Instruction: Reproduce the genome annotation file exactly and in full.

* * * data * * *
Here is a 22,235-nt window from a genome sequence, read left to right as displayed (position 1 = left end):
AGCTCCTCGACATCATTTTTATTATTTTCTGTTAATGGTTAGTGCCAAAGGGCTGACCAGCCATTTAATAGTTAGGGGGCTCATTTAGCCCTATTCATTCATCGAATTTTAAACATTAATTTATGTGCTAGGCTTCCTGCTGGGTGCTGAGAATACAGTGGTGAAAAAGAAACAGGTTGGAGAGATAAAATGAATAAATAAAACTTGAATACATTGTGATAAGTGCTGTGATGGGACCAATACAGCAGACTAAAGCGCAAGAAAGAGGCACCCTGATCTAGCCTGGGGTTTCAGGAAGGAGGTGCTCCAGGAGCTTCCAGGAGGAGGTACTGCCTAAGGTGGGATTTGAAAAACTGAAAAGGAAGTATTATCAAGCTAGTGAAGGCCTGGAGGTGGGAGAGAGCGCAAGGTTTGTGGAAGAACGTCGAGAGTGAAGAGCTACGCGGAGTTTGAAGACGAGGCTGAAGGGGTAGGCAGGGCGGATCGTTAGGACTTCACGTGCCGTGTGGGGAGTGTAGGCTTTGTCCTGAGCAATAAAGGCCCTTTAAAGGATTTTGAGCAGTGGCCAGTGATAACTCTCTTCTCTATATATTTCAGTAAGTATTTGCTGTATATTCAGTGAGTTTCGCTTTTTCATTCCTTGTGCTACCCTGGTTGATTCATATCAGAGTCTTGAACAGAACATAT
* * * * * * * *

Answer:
Here is a 22,235-nt window from a genome sequence, read left to right as displayed (position 1 = left end):
AGCTCCTCGACATCATTTTTATTATTTTCTGTTAATGGTTAGTGCCAAAGGGCTGACCAGCCATTTAATAGTTAGGGGGCTCATTTAGCCCTATTCATTCATCGAATTTTAAACATTAATTTATGTGCTAGGCTTCCTGCTGGGTGCTGAGAATACAGTGGTGAAAAAGAAACAGGTTGGAGAGATAAAATGAATAAATAAAACTTGAATACATTGTGATAAGTGCTGTGATGGGACCAATACAGCAGACTAAAGCGCAAGAAAGAGGCACCCTGATCTAGCCTGGGGTTTCAGGAAGGAGGTGCTCCAGGAGCTTCCAGGAGGAGGTACTGCCTAAGGTGGGATTTGAAAAACTGAAAAGGAAGTATTATCAAGCTAGTGAAGGCCTGGAGGTGGGAGAGAGCGCAAGGTTTGTGGAAGAACGTCGAGAGTGAAGAGCTACGCGGAGTTTGAAGACGAGGCTGAAGGGGTAGGCAGGGCGGATCGTTAGGACTTCACGTGCCGTGTGGGGAGTGTAGGCTTTGTCCTGAGCAATAAAGGCCCTTTAAAGGATTTTGAGCAGTGGCCAGTGATAACTCTCTTCTCTATATATTTCAGTAAGTATTTGCTGTATATTCAGTGAGTTTCGCTTTTTCATTCCTTGTGCTACCCTGGTTGATTCATATCAGAGTCTTGAACAGAACATAT